A major clue in our DNA is being found out by researchers that reveals what makes some people more prone to wedded bliss or sorrow than others.
UC Berkeley psychologist Robert W. Levenson, senior author, said that an enduring mystery is, what makes one spouse so attuned to the emotional climate in a marriage, and another so oblivious?
Specifically, researchers found a link between relationship fulfillment and a gene variant, or "allele," known as 5-HTTLPR. All humans inherit a copy of this gene variant from each parent.
Study participants with two short 5-HTTLPR alleles were found to be most unhappy in their marriages when there was a lot of negative emotion, such as anger and contempt, and most happy when there was positive emotion, such as humor and affection.
Participants in the study belong to a group of 156 middle-aged and older couples whose relationships Levenson and fellow researchers have followed since 1989.
Every five years, the couples have come to UC Berkeley to report on their marital satisfaction and interact with one another in a lab setting while researchers code their conversations based on facial expressions, body language, tone of voice and topic of discussion.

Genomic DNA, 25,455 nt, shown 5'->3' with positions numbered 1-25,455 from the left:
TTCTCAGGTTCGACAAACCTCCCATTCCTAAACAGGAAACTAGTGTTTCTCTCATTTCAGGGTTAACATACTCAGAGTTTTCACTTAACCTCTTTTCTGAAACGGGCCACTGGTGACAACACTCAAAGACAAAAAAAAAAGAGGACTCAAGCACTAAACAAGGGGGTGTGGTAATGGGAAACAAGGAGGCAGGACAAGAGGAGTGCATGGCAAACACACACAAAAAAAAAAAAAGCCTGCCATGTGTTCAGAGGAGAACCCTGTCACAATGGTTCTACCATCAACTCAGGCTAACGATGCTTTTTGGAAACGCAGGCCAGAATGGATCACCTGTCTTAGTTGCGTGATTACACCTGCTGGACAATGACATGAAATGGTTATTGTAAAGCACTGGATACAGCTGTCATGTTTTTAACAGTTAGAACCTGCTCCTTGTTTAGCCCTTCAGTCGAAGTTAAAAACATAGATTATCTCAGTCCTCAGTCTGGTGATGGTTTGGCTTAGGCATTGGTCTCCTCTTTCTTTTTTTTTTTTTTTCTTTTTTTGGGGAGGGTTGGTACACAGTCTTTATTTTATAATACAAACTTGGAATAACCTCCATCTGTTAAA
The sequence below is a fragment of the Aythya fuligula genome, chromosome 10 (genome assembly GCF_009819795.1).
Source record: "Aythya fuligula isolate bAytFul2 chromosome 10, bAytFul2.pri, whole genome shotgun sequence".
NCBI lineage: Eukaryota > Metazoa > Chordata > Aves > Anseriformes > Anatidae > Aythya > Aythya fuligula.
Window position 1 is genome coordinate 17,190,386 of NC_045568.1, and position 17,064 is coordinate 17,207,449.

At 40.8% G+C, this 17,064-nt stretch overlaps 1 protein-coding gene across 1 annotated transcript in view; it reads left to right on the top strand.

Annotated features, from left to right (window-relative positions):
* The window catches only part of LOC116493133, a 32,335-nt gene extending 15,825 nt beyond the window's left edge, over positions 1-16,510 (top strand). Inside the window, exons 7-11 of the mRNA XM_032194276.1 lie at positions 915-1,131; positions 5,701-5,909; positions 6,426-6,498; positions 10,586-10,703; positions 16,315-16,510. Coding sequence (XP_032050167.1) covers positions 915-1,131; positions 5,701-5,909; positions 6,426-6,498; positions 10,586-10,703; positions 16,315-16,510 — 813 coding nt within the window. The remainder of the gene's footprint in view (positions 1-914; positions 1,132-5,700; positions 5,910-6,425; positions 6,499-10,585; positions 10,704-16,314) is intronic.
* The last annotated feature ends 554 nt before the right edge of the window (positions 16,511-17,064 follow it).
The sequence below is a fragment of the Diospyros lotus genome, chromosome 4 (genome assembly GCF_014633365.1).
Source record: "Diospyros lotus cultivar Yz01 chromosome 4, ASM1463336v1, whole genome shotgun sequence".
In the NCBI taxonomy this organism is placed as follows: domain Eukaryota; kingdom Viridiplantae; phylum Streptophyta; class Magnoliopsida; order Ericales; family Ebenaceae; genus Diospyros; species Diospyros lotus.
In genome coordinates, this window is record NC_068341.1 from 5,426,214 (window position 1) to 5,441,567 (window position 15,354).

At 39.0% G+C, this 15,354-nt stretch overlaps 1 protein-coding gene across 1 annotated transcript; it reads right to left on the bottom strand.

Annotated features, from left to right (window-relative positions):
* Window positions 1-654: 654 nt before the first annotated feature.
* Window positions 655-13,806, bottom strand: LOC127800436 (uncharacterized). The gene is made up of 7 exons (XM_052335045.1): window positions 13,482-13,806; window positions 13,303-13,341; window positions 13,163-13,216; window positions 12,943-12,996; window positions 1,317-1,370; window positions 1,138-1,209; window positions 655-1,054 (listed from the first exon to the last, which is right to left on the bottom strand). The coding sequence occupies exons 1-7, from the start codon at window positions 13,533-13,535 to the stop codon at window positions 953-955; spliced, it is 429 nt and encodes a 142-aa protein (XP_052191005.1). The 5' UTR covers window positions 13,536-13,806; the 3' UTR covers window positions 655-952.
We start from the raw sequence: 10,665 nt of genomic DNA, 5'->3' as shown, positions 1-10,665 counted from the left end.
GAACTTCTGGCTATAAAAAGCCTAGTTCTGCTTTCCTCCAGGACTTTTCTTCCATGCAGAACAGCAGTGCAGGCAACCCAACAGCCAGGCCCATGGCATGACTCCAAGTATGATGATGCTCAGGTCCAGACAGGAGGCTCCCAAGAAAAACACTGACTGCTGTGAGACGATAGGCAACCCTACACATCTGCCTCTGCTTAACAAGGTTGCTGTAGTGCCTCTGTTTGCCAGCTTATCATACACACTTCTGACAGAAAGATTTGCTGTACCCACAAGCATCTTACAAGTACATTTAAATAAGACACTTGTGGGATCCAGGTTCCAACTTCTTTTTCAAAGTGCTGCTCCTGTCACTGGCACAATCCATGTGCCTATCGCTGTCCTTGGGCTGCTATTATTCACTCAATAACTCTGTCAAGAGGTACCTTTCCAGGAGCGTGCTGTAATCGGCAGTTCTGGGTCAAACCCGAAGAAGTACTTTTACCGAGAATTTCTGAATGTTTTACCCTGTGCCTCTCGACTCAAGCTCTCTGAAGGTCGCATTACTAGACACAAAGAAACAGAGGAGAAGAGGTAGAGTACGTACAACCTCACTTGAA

More recently, 125 of the study participants provided DNA samples, and researchers matched their genotypes with their levels of marital satisfaction and the emotional tenor of their interactions in the lab setting.
For spouses with two short 5-HTTLPR alleles, who made up 17 percent of the spouses studied, researchers found a strong correlation between the emotional tone of their conversations and how they felt about their marriage.
For the 83 percent of spouses with one or two long alleles, on the other hand, the emotional quality of their discussions bore little or no relation to their marital satisfaction over the next decade.
The study has been published online in the journal Emotion.